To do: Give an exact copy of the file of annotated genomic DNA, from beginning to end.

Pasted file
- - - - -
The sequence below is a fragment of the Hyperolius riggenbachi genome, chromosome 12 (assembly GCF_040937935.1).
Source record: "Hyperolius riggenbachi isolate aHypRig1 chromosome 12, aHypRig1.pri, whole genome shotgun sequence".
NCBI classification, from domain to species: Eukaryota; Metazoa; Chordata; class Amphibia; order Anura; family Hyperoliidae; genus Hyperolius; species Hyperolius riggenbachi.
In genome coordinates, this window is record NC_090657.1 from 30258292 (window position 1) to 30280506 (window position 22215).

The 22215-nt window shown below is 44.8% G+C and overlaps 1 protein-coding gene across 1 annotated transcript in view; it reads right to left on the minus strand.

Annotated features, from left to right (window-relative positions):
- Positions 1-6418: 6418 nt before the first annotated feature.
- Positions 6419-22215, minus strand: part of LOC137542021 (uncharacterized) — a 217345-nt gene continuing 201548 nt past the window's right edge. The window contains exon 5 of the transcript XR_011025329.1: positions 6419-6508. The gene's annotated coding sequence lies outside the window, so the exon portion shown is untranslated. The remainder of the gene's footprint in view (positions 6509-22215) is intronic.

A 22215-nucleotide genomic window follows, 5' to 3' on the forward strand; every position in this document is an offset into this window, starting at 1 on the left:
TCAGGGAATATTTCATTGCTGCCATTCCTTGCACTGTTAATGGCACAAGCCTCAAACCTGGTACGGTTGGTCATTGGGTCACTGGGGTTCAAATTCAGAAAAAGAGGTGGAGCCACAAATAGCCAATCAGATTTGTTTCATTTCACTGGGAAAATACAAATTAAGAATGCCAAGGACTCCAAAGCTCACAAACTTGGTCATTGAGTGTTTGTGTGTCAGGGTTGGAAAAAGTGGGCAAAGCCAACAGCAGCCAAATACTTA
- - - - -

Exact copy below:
The sequence below is a fragment of the Hyperolius riggenbachi genome, chromosome 12 (assembly GCF_040937935.1).
Source record: "Hyperolius riggenbachi isolate aHypRig1 chromosome 12, aHypRig1.pri, whole genome shotgun sequence".
NCBI classification, from domain to species: Eukaryota; Metazoa; Chordata; class Amphibia; order Anura; family Hyperoliidae; genus Hyperolius; species Hyperolius riggenbachi.
In genome coordinates, this window is record NC_090657.1 from 30258292 (window position 1) to 30280506 (window position 22215).

The 22215-nt window shown below is 44.8% G+C and overlaps 1 protein-coding gene across 1 annotated transcript in view; it reads right to left on the minus strand.

Annotated features, from left to right (window-relative positions):
- Positions 1-6418: 6418 nt before the first annotated feature.
- Positions 6419-22215, minus strand: part of LOC137542021 (uncharacterized) — a 217345-nt gene continuing 201548 nt past the window's right edge. The window contains exon 5 of the transcript XR_011025329.1: positions 6419-6508. The gene's annotated coding sequence lies outside the window, so the exon portion shown is untranslated. The remainder of the gene's footprint in view (positions 6509-22215) is intronic.

A 22215-nucleotide genomic window follows, 5' to 3' on the forward strand; every position in this document is an offset into this window, starting at 1 on the left:
TCAGGGAATATTTCATTGCTGCCATTCCTTGCACTGTTAATGGCACAAGCCTCAAACCTGGTACGGTTGGTCATTGGGTCACTGGGGTTCAAATTCAGAAAAAGAGGTGGAGCCACAAATAGCCAATCAGATTTGTTTCATTTCACTGGGAAAATACAAATTAAGAATGCCAAGGACTCCAAAGCTCACAAACTTGGTCATTGAGTGTTTGTGTGTCAGGGTTGGAAAAAGTGGGCAAAGCCAACAGCAGCCAAATACTTA